For example, of the 44 cases handled by the medical board at its April meeting, half involved incidents from 2007 or earlier, one as far back as 2003.
"From what I see, it does not appear there are enough resources for the department to retain and keep the kind of experience it needs," Grossman said.
Officials had to start dropping old cases in June. A 2003 law gives the department six years after an incident to bring charges. At least four dozen cases were dropped initially and 28 more expired since December, but officials could not say how many had expired in all. The cases remain secret.
Time ran out on some cases because patients or agencies did not file complaints or report violations until after it was too late or just before the deadline, said department spokesman Irving "Doc" Kokol.
Other cases stalled because patients refused to let officials view their files, such as when doctors are accused of prescribing excessive pain pills to an addict. Investigators must go to court for subpoenas.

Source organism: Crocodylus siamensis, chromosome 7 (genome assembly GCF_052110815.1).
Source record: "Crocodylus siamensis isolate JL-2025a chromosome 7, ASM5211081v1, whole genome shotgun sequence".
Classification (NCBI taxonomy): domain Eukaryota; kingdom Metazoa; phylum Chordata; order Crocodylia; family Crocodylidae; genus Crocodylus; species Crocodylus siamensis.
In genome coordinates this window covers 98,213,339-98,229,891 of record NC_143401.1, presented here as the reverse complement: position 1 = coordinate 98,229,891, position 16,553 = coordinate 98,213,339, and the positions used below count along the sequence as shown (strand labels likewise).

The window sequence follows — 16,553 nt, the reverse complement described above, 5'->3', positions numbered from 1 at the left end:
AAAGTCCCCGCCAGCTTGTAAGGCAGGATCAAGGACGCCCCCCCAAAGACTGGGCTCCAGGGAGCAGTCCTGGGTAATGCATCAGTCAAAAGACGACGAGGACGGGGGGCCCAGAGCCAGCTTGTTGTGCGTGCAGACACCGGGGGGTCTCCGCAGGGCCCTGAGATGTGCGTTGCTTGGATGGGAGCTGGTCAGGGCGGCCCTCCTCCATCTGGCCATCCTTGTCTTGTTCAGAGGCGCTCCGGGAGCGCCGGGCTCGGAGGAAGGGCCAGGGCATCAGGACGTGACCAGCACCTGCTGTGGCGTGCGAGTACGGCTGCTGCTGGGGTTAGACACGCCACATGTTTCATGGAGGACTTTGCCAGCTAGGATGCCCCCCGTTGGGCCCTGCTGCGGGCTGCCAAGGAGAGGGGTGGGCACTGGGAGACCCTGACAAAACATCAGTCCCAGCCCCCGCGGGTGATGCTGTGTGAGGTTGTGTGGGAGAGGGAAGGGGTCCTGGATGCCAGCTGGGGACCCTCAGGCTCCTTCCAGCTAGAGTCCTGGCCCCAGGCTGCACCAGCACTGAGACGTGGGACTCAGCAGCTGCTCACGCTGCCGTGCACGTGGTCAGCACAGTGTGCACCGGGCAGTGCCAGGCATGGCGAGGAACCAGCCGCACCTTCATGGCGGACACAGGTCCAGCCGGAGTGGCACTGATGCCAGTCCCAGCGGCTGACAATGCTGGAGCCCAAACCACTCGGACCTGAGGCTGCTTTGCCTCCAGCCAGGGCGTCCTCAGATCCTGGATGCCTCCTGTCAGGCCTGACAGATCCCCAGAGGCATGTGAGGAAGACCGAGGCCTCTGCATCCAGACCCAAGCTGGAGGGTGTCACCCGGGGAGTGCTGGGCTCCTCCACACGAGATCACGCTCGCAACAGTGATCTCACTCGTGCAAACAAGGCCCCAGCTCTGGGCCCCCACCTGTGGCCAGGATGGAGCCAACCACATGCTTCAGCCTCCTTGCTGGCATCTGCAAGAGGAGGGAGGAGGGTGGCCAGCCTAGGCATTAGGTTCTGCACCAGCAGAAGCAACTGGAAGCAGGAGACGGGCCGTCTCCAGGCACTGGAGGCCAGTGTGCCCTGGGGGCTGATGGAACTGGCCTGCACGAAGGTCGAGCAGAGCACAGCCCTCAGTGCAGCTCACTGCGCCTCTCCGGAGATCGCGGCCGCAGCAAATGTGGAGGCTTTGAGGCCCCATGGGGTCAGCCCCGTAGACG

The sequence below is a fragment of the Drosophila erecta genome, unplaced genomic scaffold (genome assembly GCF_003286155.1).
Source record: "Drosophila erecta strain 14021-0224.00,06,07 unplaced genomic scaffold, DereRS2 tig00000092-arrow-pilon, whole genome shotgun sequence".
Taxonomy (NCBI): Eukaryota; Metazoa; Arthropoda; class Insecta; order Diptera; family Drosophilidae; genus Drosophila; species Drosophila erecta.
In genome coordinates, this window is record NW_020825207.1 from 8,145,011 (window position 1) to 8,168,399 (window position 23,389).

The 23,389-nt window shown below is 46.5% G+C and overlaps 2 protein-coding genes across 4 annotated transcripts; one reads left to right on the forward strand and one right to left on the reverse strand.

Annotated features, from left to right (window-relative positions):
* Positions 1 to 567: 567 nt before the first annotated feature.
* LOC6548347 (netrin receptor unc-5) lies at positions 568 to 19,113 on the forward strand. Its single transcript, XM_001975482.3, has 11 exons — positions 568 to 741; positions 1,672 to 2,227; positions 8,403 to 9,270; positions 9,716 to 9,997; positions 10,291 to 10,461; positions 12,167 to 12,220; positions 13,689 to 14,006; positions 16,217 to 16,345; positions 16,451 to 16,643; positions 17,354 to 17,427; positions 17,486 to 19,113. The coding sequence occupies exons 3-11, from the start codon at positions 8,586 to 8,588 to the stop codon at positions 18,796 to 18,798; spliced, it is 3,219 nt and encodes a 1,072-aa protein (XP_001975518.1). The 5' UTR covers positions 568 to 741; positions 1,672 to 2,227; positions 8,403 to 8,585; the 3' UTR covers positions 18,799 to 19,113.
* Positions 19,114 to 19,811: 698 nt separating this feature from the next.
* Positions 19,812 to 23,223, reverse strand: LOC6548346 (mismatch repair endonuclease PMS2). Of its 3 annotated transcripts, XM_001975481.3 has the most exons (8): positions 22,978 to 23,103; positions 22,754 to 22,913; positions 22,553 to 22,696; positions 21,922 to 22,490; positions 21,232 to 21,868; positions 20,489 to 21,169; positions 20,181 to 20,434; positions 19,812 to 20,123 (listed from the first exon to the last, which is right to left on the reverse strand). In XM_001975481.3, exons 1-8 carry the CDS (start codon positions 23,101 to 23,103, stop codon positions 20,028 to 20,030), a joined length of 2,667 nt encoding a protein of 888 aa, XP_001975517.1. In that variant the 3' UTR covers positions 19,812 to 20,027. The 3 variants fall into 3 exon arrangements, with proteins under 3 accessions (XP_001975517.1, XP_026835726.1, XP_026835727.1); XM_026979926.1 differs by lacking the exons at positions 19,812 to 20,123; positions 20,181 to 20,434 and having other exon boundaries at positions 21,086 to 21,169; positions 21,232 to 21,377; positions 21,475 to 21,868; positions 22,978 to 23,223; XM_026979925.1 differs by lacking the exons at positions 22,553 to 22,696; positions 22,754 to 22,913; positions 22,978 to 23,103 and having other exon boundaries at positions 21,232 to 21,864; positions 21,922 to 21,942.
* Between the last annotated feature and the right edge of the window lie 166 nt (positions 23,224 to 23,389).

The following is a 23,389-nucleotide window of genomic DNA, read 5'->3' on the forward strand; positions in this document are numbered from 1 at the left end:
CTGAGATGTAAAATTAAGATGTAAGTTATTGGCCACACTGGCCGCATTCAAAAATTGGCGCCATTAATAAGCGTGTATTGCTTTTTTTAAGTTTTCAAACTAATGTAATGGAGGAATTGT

Officials have been trying to resolve old cases to prevent them from expiring. It's "miraculous," Gee said, that investigators now complete initial reviews within six months on 93 percent of complaints.
But Kevin Smith, a West Palm Beach malpractice attorney who used to defend doctors, said many cases end because overworked officials drop cases at the first sign of resistance. Regulators often dropped complaints against his clients as long as he got another doctor to sign a affidavit saying there was no error, he said.
That way, "the investigator has his butt covered with the affidavit in the file saying the case should be dismissed. They've got so many cases where they have bad guys doing bad things … the other cases just get dropped," Smith said. "Any close-call cases, [doctors] are getting away with."
Bob LaMendola can be reached at blamendola@SunSentinel.com or 954-356-4526.